In the quest to pay debt off as quick as possible, people try to find unique ways (“hacks” if you will) to reduce the timeframe and interest charged. The most popular - and successful - method is the snowball method or one of its variants. Another trick is to split the payments into two or more payments a month.
Does this method work? Is multiple partial loan payments any more efficient than making one payment a month? Will making twice-monthly half mortgage payments save money?
The short answer is yes, but not by much.
This is all assuming there’s no penalty for doing so, the interest is calculated daily, and the loan holder will properly apply the payment.
The Math Formula Side
First, let’s look at the number of payments formula:
Where i is the interest rate (annually), n is the number of payments a year, s is the starting balance, and p is the payment per period. LN is the natural logarithm, but any logarithm could be used so long as the same logarithm is used for both.
Since we’re figuring out how much we’ll save by making more (smaller) payments, and we typically know the monthly payment, we can figure out the payments with the following equation:
p = m * 12 / n
Where m is the monthly payment (n and p are the same as the previous equation).
If you’re using Excel, you could just use the NPER function:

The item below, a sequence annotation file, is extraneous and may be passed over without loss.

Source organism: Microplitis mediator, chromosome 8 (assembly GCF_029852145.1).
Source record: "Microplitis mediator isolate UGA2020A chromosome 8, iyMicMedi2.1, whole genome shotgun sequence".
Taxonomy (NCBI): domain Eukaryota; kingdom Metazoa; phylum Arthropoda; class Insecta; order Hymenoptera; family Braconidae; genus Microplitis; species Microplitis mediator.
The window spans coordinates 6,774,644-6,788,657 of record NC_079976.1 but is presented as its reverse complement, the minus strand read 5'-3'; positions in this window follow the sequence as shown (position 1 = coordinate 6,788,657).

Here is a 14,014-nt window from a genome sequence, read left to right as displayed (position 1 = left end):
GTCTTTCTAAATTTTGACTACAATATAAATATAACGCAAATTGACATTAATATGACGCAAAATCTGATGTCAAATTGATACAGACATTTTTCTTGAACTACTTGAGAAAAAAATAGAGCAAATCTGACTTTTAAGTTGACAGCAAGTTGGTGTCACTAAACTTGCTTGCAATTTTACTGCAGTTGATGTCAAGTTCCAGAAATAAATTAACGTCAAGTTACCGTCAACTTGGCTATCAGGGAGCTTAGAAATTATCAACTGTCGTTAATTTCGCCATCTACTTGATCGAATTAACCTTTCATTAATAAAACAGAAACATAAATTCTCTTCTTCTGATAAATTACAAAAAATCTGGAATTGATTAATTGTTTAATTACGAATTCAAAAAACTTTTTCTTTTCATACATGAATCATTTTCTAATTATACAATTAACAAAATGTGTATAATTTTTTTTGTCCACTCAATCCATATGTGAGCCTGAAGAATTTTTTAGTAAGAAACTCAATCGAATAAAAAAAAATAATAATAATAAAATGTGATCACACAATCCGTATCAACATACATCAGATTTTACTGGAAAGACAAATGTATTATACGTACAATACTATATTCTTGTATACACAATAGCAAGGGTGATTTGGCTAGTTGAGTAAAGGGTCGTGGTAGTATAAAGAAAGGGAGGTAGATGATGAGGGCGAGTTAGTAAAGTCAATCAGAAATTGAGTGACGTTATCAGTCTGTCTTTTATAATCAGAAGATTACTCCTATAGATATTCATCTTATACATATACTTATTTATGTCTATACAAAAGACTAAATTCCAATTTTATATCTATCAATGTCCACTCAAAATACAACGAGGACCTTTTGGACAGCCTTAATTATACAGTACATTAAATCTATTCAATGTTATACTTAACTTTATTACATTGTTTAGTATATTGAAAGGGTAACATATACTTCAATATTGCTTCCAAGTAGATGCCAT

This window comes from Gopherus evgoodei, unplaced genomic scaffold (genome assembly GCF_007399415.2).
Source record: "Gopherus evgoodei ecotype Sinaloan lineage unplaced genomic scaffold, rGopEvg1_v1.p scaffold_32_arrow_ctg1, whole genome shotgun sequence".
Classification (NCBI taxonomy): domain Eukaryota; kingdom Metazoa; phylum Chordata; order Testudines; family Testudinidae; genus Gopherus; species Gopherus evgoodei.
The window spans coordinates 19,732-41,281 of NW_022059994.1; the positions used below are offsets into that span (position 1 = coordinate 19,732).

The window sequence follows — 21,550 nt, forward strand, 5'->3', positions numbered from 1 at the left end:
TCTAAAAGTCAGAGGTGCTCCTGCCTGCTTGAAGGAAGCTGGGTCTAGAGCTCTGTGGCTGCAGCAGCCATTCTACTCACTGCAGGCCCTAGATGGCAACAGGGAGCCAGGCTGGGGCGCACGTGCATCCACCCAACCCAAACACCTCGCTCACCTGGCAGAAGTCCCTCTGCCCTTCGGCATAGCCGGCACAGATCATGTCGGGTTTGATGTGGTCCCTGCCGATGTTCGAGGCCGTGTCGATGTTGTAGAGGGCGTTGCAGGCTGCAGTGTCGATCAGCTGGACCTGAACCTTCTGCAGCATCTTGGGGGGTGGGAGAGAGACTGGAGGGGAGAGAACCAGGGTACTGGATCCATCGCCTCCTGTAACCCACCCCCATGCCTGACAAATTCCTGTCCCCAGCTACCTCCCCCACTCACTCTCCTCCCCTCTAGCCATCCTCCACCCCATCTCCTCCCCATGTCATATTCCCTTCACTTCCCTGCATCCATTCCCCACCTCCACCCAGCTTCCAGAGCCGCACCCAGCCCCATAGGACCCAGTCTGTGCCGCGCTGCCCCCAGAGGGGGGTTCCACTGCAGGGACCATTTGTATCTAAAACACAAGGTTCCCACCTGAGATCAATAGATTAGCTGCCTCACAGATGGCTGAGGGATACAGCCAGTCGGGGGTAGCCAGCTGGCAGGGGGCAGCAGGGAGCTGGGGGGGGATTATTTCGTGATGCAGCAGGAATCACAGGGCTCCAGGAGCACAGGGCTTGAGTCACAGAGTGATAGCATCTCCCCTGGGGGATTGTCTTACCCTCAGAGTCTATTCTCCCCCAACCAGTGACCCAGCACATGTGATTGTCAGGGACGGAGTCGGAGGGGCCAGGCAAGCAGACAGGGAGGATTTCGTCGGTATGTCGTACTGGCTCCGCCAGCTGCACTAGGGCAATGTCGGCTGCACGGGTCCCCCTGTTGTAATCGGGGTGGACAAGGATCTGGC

Let’s look at what happens if you make once monthly, twice monthly, and four times monthly payments 15-year mortgage of $126,450 with 5% yearly interest rate and monthly payments of $1000 a month:
|Monthly||Twice Monthly||4x Monthly|
$280 isn’t a small amount of money, but compared to the size of the loan, it’s not much - not even one percent of the balance.
Looking at the first two months
Now let’s look at the effects in the first two months of repayment, and then I’ll make a final point.
Twice Monthly Payments
4x Monthly Payments
You’ll notice that, in the first two months of payments, you’ll only save about a buck and a half in interest by making four payments a month instead of the normal one.
Better than nothing, but let’s look what happens if you make your initial full monthly payment two weeks early (i.e. two weeks after you take out the loan):
First Initial Payment Two Weeks Early
Here, you’re saving $265.63 of interest right out of the gate!
What Am I Getting At?
Any type of loan - mortgage, credit card debt, car loan - is like a reverse savings account. The sooner you put money in a savings account, the more time it has to grow. Similarly, the sooner you put money towards debt, the quicker it will shrink. That’s why starting payments worked so great in the last example - you skipped a full two weeks of interest for that amount!
The key here is not to wait to make a payment on debt - make payments as soon as you can. The best way to do this (that I can think of) is to make payments “checkly.” If you get paid once a month, make that monthly payment as soon as you get paid - don’t wait for the due date. If you get paid weekly, make 1/4th of a payment every check.